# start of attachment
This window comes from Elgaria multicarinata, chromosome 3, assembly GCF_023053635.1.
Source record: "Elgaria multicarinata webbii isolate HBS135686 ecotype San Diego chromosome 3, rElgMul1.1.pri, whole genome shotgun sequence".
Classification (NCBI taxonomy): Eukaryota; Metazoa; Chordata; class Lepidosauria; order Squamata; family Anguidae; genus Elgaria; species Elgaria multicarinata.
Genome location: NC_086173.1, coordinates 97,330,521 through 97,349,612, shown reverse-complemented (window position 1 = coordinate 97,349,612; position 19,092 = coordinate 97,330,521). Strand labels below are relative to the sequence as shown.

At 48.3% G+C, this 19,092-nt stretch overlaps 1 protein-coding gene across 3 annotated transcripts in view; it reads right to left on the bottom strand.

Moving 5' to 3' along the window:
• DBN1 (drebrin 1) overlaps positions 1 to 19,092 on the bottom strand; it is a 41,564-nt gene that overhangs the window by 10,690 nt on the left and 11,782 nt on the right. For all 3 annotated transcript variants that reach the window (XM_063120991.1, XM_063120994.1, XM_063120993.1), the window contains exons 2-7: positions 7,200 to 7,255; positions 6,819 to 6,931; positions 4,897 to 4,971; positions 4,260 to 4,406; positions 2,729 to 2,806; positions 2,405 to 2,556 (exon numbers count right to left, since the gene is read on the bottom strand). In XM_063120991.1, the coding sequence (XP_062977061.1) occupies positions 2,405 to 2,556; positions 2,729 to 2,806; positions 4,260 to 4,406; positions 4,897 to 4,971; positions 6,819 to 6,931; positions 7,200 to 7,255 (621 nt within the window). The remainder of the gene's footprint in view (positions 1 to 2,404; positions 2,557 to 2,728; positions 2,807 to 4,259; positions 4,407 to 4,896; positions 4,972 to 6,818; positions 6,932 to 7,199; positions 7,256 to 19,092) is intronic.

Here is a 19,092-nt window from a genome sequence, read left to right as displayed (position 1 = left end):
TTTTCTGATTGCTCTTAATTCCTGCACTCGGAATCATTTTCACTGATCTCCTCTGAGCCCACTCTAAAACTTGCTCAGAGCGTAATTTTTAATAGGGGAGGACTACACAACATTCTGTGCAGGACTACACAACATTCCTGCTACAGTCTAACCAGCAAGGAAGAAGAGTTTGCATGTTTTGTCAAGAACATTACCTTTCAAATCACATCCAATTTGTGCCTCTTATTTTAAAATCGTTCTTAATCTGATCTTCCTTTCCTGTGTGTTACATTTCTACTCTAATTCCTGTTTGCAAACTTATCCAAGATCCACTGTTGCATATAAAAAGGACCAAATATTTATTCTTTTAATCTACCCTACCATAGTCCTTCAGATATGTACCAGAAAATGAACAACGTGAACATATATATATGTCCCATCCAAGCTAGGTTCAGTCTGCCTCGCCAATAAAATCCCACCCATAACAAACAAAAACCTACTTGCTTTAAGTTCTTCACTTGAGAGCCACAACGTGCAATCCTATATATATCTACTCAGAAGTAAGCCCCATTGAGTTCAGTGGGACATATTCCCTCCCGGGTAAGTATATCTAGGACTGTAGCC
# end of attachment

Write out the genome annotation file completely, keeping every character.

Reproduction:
This window comes from Elgaria multicarinata, chromosome 3, assembly GCF_023053635.1.
Source record: "Elgaria multicarinata webbii isolate HBS135686 ecotype San Diego chromosome 3, rElgMul1.1.pri, whole genome shotgun sequence".
Classification (NCBI taxonomy): Eukaryota; Metazoa; Chordata; class Lepidosauria; order Squamata; family Anguidae; genus Elgaria; species Elgaria multicarinata.
Genome location: NC_086173.1, coordinates 97,330,521 through 97,349,612, shown reverse-complemented (window position 1 = coordinate 97,349,612; position 19,092 = coordinate 97,330,521). Strand labels below are relative to the sequence as shown.

At 48.3% G+C, this 19,092-nt stretch overlaps 1 protein-coding gene across 3 annotated transcripts in view; it reads right to left on the bottom strand.

Moving 5' to 3' along the window:
• DBN1 (drebrin 1) overlaps positions 1 to 19,092 on the bottom strand; it is a 41,564-nt gene that overhangs the window by 10,690 nt on the left and 11,782 nt on the right. For all 3 annotated transcript variants that reach the window (XM_063120991.1, XM_063120994.1, XM_063120993.1), the window contains exons 2-7: positions 7,200 to 7,255; positions 6,819 to 6,931; positions 4,897 to 4,971; positions 4,260 to 4,406; positions 2,729 to 2,806; positions 2,405 to 2,556 (exon numbers count right to left, since the gene is read on the bottom strand). In XM_063120991.1, the coding sequence (XP_062977061.1) occupies positions 2,405 to 2,556; positions 2,729 to 2,806; positions 4,260 to 4,406; positions 4,897 to 4,971; positions 6,819 to 6,931; positions 7,200 to 7,255 (621 nt within the window). The remainder of the gene's footprint in view (positions 1 to 2,404; positions 2,557 to 2,728; positions 2,807 to 4,259; positions 4,407 to 4,896; positions 4,972 to 6,818; positions 6,932 to 7,199; positions 7,256 to 19,092) is intronic.

Here is a 19,092-nt window from a genome sequence, read left to right as displayed (position 1 = left end):
TTTTCTGATTGCTCTTAATTCCTGCACTCGGAATCATTTTCACTGATCTCCTCTGAGCCCACTCTAAAACTTGCTCAGAGCGTAATTTTTAATAGGGGAGGACTACACAACATTCTGTGCAGGACTACACAACATTCCTGCTACAGTCTAACCAGCAAGGAAGAAGAGTTTGCATGTTTTGTCAAGAACATTACCTTTCAAATCACATCCAATTTGTGCCTCTTATTTTAAAATCGTTCTTAATCTGATCTTCCTTTCCTGTGTGTTACATTTCTACTCTAATTCCTGTTTGCAAACTTATCCAAGATCCACTGTTGCATATAAAAAGGACCAAATATTTATTCTTTTAATCTACCCTACCATAGTCCTTCAGATATGTACCAGAAAATGAACAACGTGAACATATATATATGTCCCATCCAAGCTAGGTTCAGTCTGCCTCGCCAATAAAATCCCACCCATAACAAACAAAAACCTACTTGCTTTAAGTTCTTCACTTGAGAGCCACAACGTGCAATCCTATATATATCTACTCAGAAGTAAGCCCCATTGAGTTCAGTGGGACATATTCCCTCCCGGGTAAGTATATCTAGGACTGTAGCC